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She's five days late: are condoms REALLY effective?

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Anonymous asks:

My girlfriend and I had sex about a week and a half before her period was due with a spermicidal condom on. Now she five days late and I'm really worried. We took a pregnancy test and it came out negative. I keep hearing that you can take a HPT after a missed period but, isn't there still a certain amount of days you need to wait regardless of a missed period? My worry, even after we took the HPT is that we had sex so close to her period that the test wouldn't be accurate for another week or so. Also, do spermicidal condoms work pretty well?

Heather Corinna replies:

I know -- boy, do I! -- that there is an awful lot of propaganda out there that condoms aren't reliable, but that really is all that it is: propaganda. There are no microscopic holes in condoms, for instance, which semen or viruses can invisible escape through.

When used properly, condoms are 98% effective, which makes them nearly as effective as just about any other reliable method of birth control out there.

With "typical" use, they are only 80% effective, but allow me a minute to explain what typical use rates really mean. In effect, when people are doing these studies, they're looking at what method of birth control people report they use, and then at rates of pregnancy. Now, that absolutely includes any given method not being used properly. For example, with the pill, that would include skipping or missing pills, or taking the wrong pills at the wrong time. With condoms, that would include things like not leaving room at the tip, not rolling it all the way down, not using extra lubricant to keep them from breaking, storing them improperly before use, not holding the base of them as you withdraw, and not using them for all genital contact, from start to finish. But it also includes -- with typical use rates for any method -- not using that method at all. In other words, I say condoms are my birth control method, but I only use them at all maybe one out of every three times I have sex, and I'm still part of that typical use statistic.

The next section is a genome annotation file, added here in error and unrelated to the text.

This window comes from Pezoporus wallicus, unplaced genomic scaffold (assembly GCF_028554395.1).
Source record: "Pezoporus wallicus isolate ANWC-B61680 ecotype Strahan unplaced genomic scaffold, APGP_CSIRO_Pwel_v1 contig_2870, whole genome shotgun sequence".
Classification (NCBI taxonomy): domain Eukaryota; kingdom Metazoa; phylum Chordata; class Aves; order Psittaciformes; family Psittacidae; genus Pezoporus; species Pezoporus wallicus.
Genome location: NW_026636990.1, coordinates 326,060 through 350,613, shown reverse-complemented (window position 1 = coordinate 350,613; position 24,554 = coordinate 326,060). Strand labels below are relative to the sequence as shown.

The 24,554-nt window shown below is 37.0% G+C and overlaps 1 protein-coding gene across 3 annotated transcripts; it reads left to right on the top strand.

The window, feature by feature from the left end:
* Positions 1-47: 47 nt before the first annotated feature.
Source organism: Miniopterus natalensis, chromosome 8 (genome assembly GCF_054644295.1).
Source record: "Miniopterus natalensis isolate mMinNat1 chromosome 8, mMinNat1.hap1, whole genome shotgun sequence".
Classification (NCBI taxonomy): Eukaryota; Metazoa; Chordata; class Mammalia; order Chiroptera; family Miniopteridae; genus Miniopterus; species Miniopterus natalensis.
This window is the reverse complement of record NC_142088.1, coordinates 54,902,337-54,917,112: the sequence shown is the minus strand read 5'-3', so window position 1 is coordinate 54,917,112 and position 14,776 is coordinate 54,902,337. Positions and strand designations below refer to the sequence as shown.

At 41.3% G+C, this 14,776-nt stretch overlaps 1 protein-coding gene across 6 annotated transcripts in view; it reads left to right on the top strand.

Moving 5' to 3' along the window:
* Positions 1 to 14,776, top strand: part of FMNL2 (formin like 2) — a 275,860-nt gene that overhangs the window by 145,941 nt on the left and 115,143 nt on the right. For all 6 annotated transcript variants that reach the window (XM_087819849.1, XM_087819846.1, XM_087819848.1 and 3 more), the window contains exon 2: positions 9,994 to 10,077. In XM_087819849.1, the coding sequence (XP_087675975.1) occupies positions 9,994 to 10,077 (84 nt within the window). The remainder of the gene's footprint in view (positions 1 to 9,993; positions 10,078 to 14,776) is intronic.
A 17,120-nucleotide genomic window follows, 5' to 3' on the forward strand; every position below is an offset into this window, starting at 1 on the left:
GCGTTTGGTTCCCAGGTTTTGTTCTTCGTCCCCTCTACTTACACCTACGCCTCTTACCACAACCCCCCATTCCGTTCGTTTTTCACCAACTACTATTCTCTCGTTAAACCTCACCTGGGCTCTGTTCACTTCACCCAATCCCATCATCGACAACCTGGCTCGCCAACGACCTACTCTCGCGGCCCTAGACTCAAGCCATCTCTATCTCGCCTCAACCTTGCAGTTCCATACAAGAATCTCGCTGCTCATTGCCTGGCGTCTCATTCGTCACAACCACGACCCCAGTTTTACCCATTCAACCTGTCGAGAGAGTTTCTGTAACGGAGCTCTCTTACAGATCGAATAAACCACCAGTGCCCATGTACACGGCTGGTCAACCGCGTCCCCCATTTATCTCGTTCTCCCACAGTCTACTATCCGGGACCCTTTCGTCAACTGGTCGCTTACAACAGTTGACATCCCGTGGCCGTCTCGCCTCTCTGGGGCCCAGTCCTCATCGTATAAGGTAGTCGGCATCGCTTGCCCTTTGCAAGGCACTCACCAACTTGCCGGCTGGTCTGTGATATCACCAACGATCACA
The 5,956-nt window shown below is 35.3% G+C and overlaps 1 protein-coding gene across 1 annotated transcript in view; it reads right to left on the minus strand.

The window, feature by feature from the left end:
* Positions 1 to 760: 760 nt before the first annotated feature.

If you are using condoms properly and consistently, EVERY time, you really can rest assured that you two are likely in or near that perfect use rate. And if you're also using a spermicide with your condoms (and I'll address a better way to do that in a bit), you're also adding an extra method, so your effectiveness may be even higher than that.

This last time, if you had the condom on for all contact, from start to finish, and it did not rip, tear, break or slip off at any point (and when I say slip off, i don't mean slip down, I mean OFF, with the ring all the way in the vagina), then pregnancy is highly unlikely. If any of those things did happen, then it's a different story, obviously.

Since your partner took an HPT after her period was already late, it's also very unlikely her negative result was incorrect. When it comes to home pregnancy tests, they can be taken from either around 14 days after a pregnancy risk, or at the first sign of a missed period, whichever comes first, and net accurate results. False negatives are far more common than false positives, but so long as she followed the instructions of the test, and read the results correctly, her result is most likely accurate. By all means, she can retest in another week if her period still is a no-show, but that probably isn't necessary, as based on what you've said here, she took that test at a time when it was perfectly likely to be accurate.

A whole lot of things can delay periods, very much including worry about pregnancy. Weird as it may sound, we women can sometimes even worry so much about being pregnant that our minds can kind of "trick" our bodies into thinking we're pregnant when we're not, and that can stall a period. And periods are often not like clockwork, particularly with younger women. Some women also don't chart their cycles correctly, and expect periods to come on a specific date each month, when, in fact, given that the days in each month vary, a period that came on, say, the 15th of every single month would actually be a pretty irregular period, not a regular one. So, that may even be the issue here.

My best advice to both of you is to do what you can to just relax: that'll help both of your mental health, and in her case, reduce her stress levels if that stress is the cause of her period delay. By all means, because no method of birth control is 100% effective, pregnancy will always be a risk of some sort any time you have vaginal intercourse. But when you're using a good method of birth control -- and condoms are one of those -- properly and consistently, it is only a small risk.

Okay? As far as the spermicide goes, if spermicides work for both of you (they irritate a lot of people's genitals, but not everyone's), then it's actually better to use a separate spermicide if you want it as a backup method with condoms. The amount on a spermicidal condom -- just like the amount of lube on a lubricated condom -- is pretty miniscule. So, you might instead want to consider using VCF, or vaginal contraceptive film, a thin sheet of spermicidal film placed in the vagina before sex which dissolves into a goodly amount of spermicide. Spermicidal foams or jellies are also another option. You can just use any of those with any quality condom of your choosing.

Here are a few more links for you both:

written 25 Jan 2008 . updated 28 Jan 2009

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